The districts of Nyarugenge and Kicukiro in Kigali City have frozen bank accounts of Rwanda Electricity Cooperation and Rwanda Water and Sanitation Corporation (RECO-RWASCO) over tax arrears, The New Times has established.
The government utility is said to owe the two districts over Rwf 266m in tax arrears for its properties and plots in both districts which it has not paid since 2002, prompting them to freeze the corporation’s bank accounts in the National Bank of Rwanda (BNR).
Jean Pierre Uwimana, Nyarugenge District Executive Secretary who confirmed the development said that the body owes Nyarugenge alone Rwf 228m.
He said that the accounts were frozen last Friday after RECO-RWASCO failed to respond to several notices which were sent to them as reminders to fulfill their tax obligations.
“We notified them about the taxes they owe the district but there was no response and we decided to act according to the law. RECO-RWASCO is a government business venture and according to the law, they are also supposed to pay taxes,” Uwimana said.
He said that the district is now implementing what the law provides for tax evaders.
“We wrote to BNR and requested them to freeze their (RECO-RWASCO) accounts based on authentic reasons and the law,” he added.
Uwimana added that there are other government organs that have not paid taxes since 2002. Among them, he said are the government information office (ORINFOR) which owes the district over Rwf 20m, ONATRACOM, a transportation agency (Rwf8m) and the Housing Bank of Rwanda (HBR).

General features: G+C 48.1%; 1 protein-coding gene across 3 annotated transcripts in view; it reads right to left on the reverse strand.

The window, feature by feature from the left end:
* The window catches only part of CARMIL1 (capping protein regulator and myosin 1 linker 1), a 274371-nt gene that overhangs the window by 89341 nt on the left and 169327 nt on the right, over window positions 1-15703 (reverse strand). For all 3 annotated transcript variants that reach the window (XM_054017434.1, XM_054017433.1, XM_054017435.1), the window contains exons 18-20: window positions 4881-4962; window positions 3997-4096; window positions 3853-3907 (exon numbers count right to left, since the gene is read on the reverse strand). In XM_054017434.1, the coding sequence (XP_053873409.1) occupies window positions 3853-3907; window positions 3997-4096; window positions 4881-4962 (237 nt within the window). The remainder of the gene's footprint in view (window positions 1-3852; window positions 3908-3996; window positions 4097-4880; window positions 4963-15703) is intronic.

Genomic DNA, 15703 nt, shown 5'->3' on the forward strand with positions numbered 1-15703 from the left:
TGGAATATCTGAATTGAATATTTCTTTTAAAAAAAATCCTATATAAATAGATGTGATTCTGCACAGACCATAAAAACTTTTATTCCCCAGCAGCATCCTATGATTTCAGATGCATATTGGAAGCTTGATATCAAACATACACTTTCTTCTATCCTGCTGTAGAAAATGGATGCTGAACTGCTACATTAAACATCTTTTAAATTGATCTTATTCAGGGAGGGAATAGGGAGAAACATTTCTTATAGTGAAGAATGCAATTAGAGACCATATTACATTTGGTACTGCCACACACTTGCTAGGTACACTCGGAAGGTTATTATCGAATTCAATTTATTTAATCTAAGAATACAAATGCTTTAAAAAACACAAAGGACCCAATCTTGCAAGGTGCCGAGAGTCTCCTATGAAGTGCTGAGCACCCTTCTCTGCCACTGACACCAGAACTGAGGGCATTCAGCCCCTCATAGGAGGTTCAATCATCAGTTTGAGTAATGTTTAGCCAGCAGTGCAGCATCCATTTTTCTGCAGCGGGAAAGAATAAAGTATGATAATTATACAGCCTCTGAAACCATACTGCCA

“All these bodies and many others, if they don’t respond accordingly, the law will take its course,” Uwimana noted.
When contacted, Yves Muyange, the Director General RECO-RWASCO , refuted the allegations that their accounts were frozen, saying they owe the two districts about Rwf 50m.
“We met) and explained to them which taxes we are supposed to be paying in a certain period and signed two agreements with them,” Muyange said.
He explained that the two districts had included taxes which are not supposed to be paid by the utility.
“Being a utility body, we are only supposed to pay administrative and commercial taxes but not taxes on public infrastructure such as water tanks, transmissions, kiosks, sub-stations and our plants,” he said.
Muyange further added that both districts had included taxes that date before 2005
“According to the law, we are supposed to only pay taxes after 2005 but not 2002 as they allege”.